When asked “Which of the following is most important in a candidate?” nearly half of the recruiters and hiring managers cited potential as the number-one factor, beating out experience (37%), personality (16%), and education (2%).

But what, exactly, is potential, and how can you demonstrate this trait to prospective employers during your job hunt? While there are various definitions floating to describe a “high potential” (HiPo) employee, it ultimately boils down to two qualities: problem-solving skills and a willingness to learn.

SOLVE PROBLEMS CREATIVELY
Managers are always looking for people who will bring solutions, rather than problems, to their departments. These are the types of hires who will provide the most value to the company, no matter if the position is in customer service, public relations, or engineering. Employers across all fields want to find workers who will face challenges head-on and seek creative solutions, rather than avoiding the situation or ignoring it entirely.

DESIRE TO LEARN AND GROW
Thanks to the fourth Industrial Revolution’s rapid pace of change, expertise has a shorter shelf life than ever before. In fact, according to Dawn Graham, PhD, author of the book Switchers: How Smart Professionals Change Careers and Seize Success, most of us will be forced to become career switchers at some point in the future because of these constant changes. No wonder employers are interested in candidates who have the willingness and ability to grow and adapt to new circumstances and challenges in the workplace. The best employees are lifelong learners, people who actively seek out new experiences, knowledge, and feedback to increase their skills and add value to their organizations.

THREE WAYS TO DEMONSTRATE POTENTIAL
Our research confirmed that most employers evaluate these qualities in a candidate based on what they find on a person’s résumé and during the interview process. Here’s how you can show hiring managers you’ve got the potential they’re seeking in their next top hire.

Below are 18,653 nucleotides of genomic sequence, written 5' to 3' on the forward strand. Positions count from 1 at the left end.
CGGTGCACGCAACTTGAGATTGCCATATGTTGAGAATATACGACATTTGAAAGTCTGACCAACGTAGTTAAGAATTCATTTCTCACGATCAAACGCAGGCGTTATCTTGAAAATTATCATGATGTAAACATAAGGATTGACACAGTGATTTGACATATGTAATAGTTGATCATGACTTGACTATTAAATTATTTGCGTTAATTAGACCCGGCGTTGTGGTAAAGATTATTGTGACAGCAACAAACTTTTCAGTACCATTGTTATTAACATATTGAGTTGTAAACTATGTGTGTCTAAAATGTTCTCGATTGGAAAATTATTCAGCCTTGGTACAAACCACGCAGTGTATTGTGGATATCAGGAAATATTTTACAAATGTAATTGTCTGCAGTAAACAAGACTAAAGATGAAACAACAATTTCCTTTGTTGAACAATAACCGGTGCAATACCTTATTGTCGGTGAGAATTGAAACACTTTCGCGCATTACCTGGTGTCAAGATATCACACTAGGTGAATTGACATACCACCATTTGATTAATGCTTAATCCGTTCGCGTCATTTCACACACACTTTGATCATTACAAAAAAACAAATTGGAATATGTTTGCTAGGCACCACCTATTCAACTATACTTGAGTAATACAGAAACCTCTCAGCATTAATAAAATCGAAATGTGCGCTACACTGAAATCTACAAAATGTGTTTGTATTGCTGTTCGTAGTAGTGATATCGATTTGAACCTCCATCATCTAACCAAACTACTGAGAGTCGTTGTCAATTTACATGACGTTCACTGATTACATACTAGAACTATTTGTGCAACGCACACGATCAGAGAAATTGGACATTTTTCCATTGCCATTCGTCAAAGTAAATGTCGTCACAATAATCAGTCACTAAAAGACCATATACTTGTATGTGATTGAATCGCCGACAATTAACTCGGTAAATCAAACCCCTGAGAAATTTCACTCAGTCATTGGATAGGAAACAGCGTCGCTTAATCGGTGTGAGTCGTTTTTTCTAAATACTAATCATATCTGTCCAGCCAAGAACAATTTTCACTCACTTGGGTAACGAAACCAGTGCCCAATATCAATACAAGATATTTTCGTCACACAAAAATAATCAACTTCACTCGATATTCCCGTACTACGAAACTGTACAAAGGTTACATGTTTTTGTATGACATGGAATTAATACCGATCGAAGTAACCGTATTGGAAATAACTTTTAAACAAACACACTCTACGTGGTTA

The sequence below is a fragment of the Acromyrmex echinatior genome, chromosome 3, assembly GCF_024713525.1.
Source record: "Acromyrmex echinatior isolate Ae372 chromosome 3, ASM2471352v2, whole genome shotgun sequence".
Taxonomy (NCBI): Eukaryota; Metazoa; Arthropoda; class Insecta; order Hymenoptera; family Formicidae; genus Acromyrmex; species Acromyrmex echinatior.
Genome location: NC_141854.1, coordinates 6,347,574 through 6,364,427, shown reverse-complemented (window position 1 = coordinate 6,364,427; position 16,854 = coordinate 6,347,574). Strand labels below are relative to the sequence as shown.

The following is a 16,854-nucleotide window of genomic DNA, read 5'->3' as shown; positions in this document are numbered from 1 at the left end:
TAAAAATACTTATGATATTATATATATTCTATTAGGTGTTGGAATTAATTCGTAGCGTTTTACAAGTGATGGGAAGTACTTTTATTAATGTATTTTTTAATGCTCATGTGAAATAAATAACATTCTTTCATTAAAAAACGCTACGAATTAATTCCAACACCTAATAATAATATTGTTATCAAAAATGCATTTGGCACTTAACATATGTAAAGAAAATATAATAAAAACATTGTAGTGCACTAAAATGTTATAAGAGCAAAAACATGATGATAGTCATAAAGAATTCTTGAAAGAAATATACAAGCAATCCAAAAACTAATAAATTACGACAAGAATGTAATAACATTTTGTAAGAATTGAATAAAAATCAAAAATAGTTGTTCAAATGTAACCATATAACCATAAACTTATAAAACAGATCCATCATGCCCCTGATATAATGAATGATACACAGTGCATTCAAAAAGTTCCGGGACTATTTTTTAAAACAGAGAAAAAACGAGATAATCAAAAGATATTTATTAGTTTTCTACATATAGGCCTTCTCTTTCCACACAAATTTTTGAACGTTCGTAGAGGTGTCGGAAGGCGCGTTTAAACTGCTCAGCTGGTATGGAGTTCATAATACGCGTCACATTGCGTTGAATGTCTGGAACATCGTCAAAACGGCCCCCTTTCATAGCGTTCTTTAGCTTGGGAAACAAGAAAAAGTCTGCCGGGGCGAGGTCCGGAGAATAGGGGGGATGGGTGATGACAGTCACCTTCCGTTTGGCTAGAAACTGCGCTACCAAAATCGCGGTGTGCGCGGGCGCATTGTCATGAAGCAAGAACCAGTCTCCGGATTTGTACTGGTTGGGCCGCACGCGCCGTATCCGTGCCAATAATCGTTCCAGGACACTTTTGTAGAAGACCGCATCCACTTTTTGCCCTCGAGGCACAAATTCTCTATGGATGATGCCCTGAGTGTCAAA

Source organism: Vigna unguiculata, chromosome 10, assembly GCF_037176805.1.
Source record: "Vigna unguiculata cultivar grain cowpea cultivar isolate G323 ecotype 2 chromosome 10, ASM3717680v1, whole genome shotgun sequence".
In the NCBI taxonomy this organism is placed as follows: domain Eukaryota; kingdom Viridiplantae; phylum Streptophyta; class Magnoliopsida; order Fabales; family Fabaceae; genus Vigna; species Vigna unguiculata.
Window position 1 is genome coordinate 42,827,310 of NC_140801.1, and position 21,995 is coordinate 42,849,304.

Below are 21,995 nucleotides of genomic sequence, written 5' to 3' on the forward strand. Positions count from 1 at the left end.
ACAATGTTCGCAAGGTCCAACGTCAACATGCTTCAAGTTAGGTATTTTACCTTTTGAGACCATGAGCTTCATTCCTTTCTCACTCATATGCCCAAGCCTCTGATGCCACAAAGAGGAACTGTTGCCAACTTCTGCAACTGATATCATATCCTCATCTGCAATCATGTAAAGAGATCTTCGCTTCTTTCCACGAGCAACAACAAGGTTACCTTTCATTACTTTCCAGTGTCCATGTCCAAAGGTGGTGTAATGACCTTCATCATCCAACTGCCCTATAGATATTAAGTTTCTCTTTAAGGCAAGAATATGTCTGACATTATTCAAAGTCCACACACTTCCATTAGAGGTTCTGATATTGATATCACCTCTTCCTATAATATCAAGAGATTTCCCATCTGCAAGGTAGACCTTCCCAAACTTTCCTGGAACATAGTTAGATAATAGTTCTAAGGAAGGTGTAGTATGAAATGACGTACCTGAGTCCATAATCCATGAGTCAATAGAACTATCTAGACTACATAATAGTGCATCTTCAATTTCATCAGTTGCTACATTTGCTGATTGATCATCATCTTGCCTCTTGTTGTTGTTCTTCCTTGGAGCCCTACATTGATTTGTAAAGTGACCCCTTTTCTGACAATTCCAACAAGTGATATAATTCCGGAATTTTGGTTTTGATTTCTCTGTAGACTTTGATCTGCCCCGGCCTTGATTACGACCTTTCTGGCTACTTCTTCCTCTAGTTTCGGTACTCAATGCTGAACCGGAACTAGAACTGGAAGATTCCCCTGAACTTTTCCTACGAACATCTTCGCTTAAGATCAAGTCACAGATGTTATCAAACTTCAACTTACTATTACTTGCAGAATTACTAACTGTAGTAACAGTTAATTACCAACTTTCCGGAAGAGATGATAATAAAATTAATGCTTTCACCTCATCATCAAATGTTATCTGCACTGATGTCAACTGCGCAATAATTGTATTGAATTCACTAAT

PREPARE PROOF POINTS
Anyone can declare a knack for tackling problems or a love of learning on their job application or during an interview. However, if you want to convince recruiters you possess these desirable skills, you need to offer proof.

Start by brainstorming a list of examples in your career when you demonstrated creativity in order to solve a problem, learn a skill, or meet a goal that benefited the company. For example, perhaps you gave yourself a crash course in blockchain technology to prepare a pitch for a potential client that your team successfully landed. Or maybe you delved into YouTube videos or took the initiative to complete an online course to quickly learn a new skill that was required to successfully complete a work assignment.

Spend time fleshing out the stories that best illustrate your skills. Then, determine which of these stories can be woven into your résumé or your interview responses.

MAKE SURE YOUR RÉSUMÉ LEADS WITH RESULTS
Review your list and flag the stories that resulted in an achievement or a contribution that benefited your employer, such as lower costs, safer operations, greater profits, happier customers, etc. These will be the most appropriate examples to incorporate into your résumé.